To be the seller your buyer wants, it’s essential that you revisit your value proposition. Even if you’ve lost a deal, you need to maintain a customer-centric perspective. You want your customer to see a mutual benefit from continuing to engage with you, especially if they’ve recently moved on from you. Look at your value proposition to ensure it delivers what your customer needs and addresses the unique pain points of each buying influence.
4. Build Relationships with Buying Influences
Take the loss of a long-term account as an opportunity to build relationships with other buying influences, even those who may not be a key decision-maker. For example, after losing an account, a seller at Miller Heiman Group built a relationship with a buying influence lower in the org chart over a few years. The seller connected the contact to resources to help further his career. The company later promoted the contact, and in his new role he played a larger part in the decision-making process. Soon after, he brought Miller Heiman Group in to present a sales strategy plan to his team.
By continuing to cultivate relationships with buying influences, you gain insights into a customer’s satisfaction with their current state or your competitors. In addition, you may learn how customer needs change based on new goals or organizational changes that introduce new buying influences. This information will allow you to change your value proposition to meet the customer’s changing needs and proactively identify and build relationships with new buying influences.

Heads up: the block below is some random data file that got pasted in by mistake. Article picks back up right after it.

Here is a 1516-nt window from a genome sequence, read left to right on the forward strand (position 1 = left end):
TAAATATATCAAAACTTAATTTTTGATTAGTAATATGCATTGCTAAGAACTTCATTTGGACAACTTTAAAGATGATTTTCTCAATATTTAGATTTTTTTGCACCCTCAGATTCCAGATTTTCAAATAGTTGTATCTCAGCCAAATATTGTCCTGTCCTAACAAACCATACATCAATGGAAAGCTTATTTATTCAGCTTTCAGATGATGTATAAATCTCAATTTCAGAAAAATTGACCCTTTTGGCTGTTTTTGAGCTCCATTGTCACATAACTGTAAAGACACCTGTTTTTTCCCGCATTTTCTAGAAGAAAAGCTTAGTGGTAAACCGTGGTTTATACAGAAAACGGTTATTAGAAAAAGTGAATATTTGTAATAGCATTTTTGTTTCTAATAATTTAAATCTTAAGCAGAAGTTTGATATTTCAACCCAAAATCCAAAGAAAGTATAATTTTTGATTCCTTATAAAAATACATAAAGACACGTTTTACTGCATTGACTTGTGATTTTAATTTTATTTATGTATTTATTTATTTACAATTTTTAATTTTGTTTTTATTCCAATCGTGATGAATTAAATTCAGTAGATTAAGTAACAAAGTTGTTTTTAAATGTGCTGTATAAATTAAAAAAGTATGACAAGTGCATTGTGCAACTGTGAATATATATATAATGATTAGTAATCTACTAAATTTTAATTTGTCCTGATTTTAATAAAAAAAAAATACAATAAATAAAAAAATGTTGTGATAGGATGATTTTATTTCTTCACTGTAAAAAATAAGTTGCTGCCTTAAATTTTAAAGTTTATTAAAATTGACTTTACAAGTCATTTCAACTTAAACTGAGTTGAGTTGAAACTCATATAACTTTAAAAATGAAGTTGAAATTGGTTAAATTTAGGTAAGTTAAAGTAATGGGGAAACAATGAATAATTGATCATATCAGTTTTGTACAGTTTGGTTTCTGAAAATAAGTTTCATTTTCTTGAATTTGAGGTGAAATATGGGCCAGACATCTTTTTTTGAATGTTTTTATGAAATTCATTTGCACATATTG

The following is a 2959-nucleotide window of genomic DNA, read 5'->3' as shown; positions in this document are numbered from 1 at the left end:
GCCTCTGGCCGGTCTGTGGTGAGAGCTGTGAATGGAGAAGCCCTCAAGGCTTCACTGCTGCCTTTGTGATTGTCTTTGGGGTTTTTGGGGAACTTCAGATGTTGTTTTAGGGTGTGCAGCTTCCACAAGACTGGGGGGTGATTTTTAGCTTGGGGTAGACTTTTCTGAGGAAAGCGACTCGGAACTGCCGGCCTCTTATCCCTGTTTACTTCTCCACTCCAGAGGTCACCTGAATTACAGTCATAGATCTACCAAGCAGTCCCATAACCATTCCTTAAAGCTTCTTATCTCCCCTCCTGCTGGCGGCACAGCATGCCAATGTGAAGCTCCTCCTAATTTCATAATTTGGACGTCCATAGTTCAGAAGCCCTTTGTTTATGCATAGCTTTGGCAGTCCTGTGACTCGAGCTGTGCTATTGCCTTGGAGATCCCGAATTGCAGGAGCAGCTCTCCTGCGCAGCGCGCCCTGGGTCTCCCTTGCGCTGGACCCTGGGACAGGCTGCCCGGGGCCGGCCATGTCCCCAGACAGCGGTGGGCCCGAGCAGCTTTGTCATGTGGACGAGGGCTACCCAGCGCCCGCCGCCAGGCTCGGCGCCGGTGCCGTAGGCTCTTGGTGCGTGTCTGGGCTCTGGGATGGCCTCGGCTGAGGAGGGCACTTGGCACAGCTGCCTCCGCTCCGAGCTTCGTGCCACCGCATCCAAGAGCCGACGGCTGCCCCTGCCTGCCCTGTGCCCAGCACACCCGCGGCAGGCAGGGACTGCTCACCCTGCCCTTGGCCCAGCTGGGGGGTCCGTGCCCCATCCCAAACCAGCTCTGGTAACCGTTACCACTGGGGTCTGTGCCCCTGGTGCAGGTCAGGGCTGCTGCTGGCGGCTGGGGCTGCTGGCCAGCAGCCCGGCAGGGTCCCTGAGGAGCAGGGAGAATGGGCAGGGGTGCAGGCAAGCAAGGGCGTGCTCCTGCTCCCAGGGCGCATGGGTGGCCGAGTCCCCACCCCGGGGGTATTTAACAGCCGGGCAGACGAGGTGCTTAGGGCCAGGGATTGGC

5. Align Your Team
To succeed in today’s complex selling environment, you need to leverage your team, including customer success managers, sales engineers, field technicians and more. Chances are that you are not the only person with whom your customers communicate. Thus, the loss of a strategic account creates an opportunity to realign the roles of every member of your sales team. Make sure that everyone on your team shares the same goals and expects the same outcomes; your entire team should work together to achieve mutually-beneficial, customer-centric results with the key account you’re trying to win back.
As you reengage with your customer, everyone on your team becomes better equipped to offer perspectives that resonate with the individual buying influences. Plus, you’ll be able to apply these lessons to current and future customers to better serve them as well.
Though losing a strategic account can be disappointing , there are ways to plan your B2B sales strategy to win back the account. You should:
If you’re concerned about losing a strategic account or need to reevaluate how your sales process aligns with your customer’s path, let Miller Heiman Group guide you. We’ll show you how our industry-leading approaches, including our Large Account Management Process, can help you win at strategic account management. By using our Gold Sheet, now integrated with our Scout sales analytics platform, you’ll learn how to build actionable account management plans that lead to success for both sellers and buyers.